Brother and sister collect medals during National Diabetes Week after collectively dealing with illness for 100 years


Noreen Hall and John McLaughlin. Picture: Andrew Ritchie
Noreen Hall and John McLaughlin. Picture: Andrew Ritchie

DISEASES can often run in families and for brother and sister John McLaughlin and Noreen Hall it is diabetes.

Last week the siblings marked a century between them of living with the disease and successfully managing it.

They were each presented with Kellion Victory medals during National Diabetes Week last week.

The medals recognise those who have lived with Type 1 diabetes for 50, 60, 70 and even 75 years.

Mrs Hall from Morley was diagnosed with the disease at age 14 after experiencing extreme thirst and weight loss and her older brother was diagnosed with the disease one year later.

It came as a shock as in 1962 there was little awareness about the disease.

“Our poor mother was horrified that both of her children were diagnosed with Type 1 diabetes,” Mr McLaughlin.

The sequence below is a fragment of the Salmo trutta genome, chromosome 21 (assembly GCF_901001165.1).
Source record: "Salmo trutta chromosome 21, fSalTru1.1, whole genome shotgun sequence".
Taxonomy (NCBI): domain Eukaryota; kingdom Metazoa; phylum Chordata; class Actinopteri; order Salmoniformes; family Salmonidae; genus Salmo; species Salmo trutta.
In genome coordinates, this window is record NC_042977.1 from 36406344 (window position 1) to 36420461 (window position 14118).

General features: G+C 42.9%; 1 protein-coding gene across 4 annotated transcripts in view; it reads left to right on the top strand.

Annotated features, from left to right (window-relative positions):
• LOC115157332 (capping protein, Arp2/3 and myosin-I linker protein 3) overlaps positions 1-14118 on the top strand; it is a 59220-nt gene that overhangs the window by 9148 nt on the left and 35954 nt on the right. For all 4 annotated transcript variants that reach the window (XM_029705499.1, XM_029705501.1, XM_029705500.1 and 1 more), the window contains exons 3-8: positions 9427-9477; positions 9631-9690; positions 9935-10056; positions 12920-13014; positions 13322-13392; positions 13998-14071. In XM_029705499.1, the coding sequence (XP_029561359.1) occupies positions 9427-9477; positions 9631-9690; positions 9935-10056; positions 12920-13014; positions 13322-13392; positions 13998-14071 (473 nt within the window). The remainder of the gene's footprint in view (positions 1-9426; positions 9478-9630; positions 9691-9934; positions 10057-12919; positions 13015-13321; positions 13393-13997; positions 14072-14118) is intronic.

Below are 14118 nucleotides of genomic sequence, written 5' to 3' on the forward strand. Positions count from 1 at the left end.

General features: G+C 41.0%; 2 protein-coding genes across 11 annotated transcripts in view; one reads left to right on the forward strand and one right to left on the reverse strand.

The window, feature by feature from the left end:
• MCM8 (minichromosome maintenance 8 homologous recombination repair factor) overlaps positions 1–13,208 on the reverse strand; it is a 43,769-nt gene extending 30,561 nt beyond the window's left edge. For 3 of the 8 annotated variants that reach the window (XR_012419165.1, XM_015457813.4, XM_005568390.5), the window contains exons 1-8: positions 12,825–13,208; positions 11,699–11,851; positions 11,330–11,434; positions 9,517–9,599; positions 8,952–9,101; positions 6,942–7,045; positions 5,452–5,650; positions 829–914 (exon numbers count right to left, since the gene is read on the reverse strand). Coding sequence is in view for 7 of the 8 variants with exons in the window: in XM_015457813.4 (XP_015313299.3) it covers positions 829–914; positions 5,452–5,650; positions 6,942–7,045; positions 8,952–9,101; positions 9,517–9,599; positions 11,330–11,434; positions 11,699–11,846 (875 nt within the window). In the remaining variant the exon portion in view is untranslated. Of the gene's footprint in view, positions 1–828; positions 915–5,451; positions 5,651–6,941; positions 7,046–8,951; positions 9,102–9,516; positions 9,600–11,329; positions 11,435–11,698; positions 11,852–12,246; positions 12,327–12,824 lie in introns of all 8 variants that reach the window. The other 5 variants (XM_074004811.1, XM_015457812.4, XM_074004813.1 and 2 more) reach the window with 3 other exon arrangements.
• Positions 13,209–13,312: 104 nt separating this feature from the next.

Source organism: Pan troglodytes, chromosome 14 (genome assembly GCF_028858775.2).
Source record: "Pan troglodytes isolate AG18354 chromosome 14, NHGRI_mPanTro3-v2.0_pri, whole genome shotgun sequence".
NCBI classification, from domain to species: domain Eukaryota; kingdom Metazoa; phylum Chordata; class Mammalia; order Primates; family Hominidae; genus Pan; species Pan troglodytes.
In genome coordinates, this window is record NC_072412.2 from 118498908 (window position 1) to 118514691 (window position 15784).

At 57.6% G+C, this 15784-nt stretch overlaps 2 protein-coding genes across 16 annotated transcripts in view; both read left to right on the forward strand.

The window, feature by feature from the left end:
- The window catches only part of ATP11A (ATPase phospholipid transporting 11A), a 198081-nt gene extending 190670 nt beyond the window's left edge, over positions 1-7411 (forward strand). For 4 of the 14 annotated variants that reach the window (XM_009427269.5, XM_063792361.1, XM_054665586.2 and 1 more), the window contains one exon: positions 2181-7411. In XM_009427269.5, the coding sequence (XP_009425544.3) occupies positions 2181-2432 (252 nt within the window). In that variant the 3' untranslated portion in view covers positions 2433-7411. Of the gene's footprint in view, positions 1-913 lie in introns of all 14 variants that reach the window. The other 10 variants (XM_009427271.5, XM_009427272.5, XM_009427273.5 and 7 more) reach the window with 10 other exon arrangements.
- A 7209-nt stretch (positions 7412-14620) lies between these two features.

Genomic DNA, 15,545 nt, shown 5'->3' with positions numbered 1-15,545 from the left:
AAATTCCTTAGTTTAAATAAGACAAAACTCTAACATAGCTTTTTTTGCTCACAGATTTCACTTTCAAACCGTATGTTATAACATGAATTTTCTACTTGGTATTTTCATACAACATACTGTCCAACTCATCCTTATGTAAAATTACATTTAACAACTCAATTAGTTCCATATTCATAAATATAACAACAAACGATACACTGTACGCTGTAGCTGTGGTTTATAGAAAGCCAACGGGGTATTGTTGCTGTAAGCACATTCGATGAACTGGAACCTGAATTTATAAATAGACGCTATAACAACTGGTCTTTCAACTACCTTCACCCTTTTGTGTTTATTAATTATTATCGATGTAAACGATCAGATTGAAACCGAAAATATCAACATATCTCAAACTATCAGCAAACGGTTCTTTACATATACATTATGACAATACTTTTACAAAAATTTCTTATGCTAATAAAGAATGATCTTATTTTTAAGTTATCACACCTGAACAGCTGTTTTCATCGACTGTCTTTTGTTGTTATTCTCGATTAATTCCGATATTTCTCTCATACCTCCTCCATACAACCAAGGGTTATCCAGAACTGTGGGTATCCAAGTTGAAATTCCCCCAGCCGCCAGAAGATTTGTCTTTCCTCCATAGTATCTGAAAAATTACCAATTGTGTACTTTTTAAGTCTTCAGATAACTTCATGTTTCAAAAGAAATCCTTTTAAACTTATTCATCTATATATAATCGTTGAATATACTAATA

“For years she felt responsible, believing it was something she had or hadn’t done, but we both assured her that it wasn’t her fault.”

Mr McLaughlin from Bertram said they both lived life to the fullest, becoming parents and then grandparents, and each had a successful career.

Diabetes WA chief executive Andrew Wagstaff presented the medals to nine people on July 13.

“Many of the Kellion Victory Medal recipients have had diabetes since they were children, and despite some experiencing complications throughout their life, they are all still coping well. Every one of them is an inspiration to the more than 120,000 Western Australians managing diabetes on a daily basis,” he said.

National Diabetes Week takes place from 10 – 16 July, focusing on the theme of foot health.

Damage to the feet is one of the most common diabetes complications, resulting in 4400 lower limb amputations in Australia each year.

Visit Diabetes WA or call 1300 136 588 for more information on how to care for your feet.